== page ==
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How iTunes works under the (file) covers April 2, 2009
If you're like me, you have a bunch of mp3s (that you legitmately obtained from your CD's - ahem) in a neatly organized directory tree on your hard drive. And it's a breeze to navigate, play, backup, and share.
Now you've got an iPod and/or a Mac, and you want to take the plunge and use iTunes - but your puny little file-based UNIX-loving brain can't handle the transition. Well, neither could I at first, but now I've finally unraveled the how the "file system" of iTunes works.

Here are the juicy nuggets that will help you understand:

About authorization:
1) Instead of an .mp3, purchased songs from iTunes are .m4p files. They are similar to mp3s but they are essentially encrypted with your AppleID as a key. (In fact, if you open up the .m4p file in a text editor, you can see your email address!)

2) Apple allows you to copy those .m4p files to as many computers/ipods as you like.

3) But you can't play an .m4p file unless that computer is "authorized" by your AppleID. You can have up to 5 computers authorized at one time. The "authorize" and "deauthorize" options in iTunes do the trick. (Note: it doesn't touch your library or files.)

Where is all the data?
1) When iTunes starts up, it looks at the iTunes/ directory (inside ~/Music in OSX, somewhere in your Documents & Settings in Windows). This contains a few importants files:
- iTunes Music Library.xml - this single file has all your playlists, and playcounts, and has the file paths of your actual music files.
- There is a similar file (without the .xml) which is a binary version of the .xml file. From my understanding, the xml file is for reading convenience, but this file is what iTunes really uses. The two files are kept in sync by iTunes.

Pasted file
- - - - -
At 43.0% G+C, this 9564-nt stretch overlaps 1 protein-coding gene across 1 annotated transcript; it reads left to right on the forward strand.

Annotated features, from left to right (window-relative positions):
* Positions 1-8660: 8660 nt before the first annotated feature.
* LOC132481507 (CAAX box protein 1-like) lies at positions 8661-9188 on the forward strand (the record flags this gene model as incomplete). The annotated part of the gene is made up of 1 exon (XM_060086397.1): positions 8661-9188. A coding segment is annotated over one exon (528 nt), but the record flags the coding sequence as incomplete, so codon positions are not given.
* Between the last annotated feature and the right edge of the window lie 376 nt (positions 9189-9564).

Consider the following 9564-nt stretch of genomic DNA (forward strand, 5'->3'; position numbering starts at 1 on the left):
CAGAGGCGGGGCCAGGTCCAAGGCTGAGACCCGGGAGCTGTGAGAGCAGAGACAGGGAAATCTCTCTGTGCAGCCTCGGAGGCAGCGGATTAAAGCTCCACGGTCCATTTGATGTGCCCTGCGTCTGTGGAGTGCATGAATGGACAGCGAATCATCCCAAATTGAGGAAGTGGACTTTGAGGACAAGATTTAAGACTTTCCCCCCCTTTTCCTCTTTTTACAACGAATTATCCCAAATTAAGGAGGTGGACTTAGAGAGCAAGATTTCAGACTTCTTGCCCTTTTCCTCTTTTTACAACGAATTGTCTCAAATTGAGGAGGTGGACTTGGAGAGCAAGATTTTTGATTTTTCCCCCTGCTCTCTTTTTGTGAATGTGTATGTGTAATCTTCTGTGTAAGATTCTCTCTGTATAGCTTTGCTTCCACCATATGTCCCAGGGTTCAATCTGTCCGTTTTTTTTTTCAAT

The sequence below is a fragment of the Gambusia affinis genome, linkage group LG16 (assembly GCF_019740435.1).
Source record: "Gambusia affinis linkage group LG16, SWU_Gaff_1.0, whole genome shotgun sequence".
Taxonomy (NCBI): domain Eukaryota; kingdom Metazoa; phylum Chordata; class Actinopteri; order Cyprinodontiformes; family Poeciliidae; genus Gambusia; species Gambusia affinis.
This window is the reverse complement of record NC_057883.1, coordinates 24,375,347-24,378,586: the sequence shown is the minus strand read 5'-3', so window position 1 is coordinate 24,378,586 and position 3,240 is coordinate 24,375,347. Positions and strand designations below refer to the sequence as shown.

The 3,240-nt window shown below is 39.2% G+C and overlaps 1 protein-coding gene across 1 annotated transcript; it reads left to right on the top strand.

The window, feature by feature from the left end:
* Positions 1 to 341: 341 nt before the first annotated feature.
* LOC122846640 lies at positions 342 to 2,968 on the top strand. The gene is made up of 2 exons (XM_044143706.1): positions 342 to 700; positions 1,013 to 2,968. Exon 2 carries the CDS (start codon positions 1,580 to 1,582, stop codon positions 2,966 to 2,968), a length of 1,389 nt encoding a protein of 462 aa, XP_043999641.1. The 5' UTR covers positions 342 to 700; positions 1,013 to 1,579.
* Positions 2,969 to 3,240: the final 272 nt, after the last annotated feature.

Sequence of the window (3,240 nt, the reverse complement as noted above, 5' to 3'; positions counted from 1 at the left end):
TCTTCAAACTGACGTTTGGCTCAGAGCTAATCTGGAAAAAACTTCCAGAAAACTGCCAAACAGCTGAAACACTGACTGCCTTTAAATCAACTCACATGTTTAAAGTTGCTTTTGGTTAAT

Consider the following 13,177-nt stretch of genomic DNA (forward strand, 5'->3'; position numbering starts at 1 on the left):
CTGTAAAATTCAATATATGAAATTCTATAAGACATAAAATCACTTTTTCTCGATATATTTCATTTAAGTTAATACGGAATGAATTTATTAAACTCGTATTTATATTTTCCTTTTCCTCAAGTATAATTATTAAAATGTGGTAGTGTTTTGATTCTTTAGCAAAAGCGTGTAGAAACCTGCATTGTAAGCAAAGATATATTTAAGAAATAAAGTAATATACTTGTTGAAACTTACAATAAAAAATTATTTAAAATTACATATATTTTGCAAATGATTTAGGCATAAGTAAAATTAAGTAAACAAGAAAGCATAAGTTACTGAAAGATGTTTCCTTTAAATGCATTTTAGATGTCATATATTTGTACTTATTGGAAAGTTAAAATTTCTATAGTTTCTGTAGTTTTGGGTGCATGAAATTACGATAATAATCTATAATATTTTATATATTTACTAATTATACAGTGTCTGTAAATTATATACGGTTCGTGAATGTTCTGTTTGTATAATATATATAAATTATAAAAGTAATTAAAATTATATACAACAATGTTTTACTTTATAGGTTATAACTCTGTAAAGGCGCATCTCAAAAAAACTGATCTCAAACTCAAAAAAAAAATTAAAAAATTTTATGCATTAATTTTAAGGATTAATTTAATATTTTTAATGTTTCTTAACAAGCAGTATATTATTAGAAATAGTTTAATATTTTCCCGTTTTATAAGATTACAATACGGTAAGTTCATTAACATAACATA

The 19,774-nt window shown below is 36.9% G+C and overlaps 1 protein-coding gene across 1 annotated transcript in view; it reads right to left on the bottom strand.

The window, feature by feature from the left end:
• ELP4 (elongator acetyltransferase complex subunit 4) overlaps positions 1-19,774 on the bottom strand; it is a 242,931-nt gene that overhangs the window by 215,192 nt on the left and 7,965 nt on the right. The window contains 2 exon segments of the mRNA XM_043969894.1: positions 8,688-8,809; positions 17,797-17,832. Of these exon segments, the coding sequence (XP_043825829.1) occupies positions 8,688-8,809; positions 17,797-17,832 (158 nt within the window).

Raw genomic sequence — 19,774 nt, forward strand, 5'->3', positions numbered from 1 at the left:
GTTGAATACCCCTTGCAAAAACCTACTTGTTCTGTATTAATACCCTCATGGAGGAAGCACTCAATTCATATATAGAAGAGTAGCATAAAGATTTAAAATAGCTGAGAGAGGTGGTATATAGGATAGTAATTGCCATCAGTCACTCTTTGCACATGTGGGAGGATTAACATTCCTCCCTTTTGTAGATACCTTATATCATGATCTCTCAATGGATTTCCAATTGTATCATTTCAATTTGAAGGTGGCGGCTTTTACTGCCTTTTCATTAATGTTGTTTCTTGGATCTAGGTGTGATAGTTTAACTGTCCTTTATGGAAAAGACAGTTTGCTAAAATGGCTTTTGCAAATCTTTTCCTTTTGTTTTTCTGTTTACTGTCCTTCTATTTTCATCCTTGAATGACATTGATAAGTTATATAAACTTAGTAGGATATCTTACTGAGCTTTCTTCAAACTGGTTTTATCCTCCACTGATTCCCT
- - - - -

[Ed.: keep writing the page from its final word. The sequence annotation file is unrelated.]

- The Album Artwork/ directory is where the album image files are stored.

2) In iTunes->Preferences->Advanced there is an option for the "iTunes Music Folder". This directory contains all the .m4p and other raw music files. The song title and other text is metadata is inside the .m4p file.

Note that this directory has a Artist/Album/Song directory structure inside it. (This is what the iTunes->Preferences->Advanced->"Keep iTunes Music Folder Organized" option enforces.) You're not meant to touch this directory yourself - the iTunes program manages these subdirectories for you.

3) When you import music via iTunes->"Add to Library" (or when you purchase music, for that matter) then it:
- Adds those raw music files to your iTunes Music Folder. (If you have iTunes->Preferences->Advanced->"Copy files to iTunes Music folder when adding to library" unchecked, it will skip this step.)
- Adds the filepath of those files to the xml database mentioned above.

1) If you copy an raw music file into your iTunes Music Folder, that doesn't do anything - your iTunes library (the xml database) doesn't know about it.
2) If you move your iTunes Music Folder, your library will be broken, since that xml-database is pointing to file locations that don't exist. You'll have to move them back, or re-import those files.
3) The "Consolidate Library..." action copies all the music files pointed to by your library (where-ever they are) to your current iTunes Music Folder.

Well, I hope that helps! Let me if there are any important parts I've left out.

Oh, and if you're curious here's a writeup on how to share an iTunes library across multiple users on the same computer
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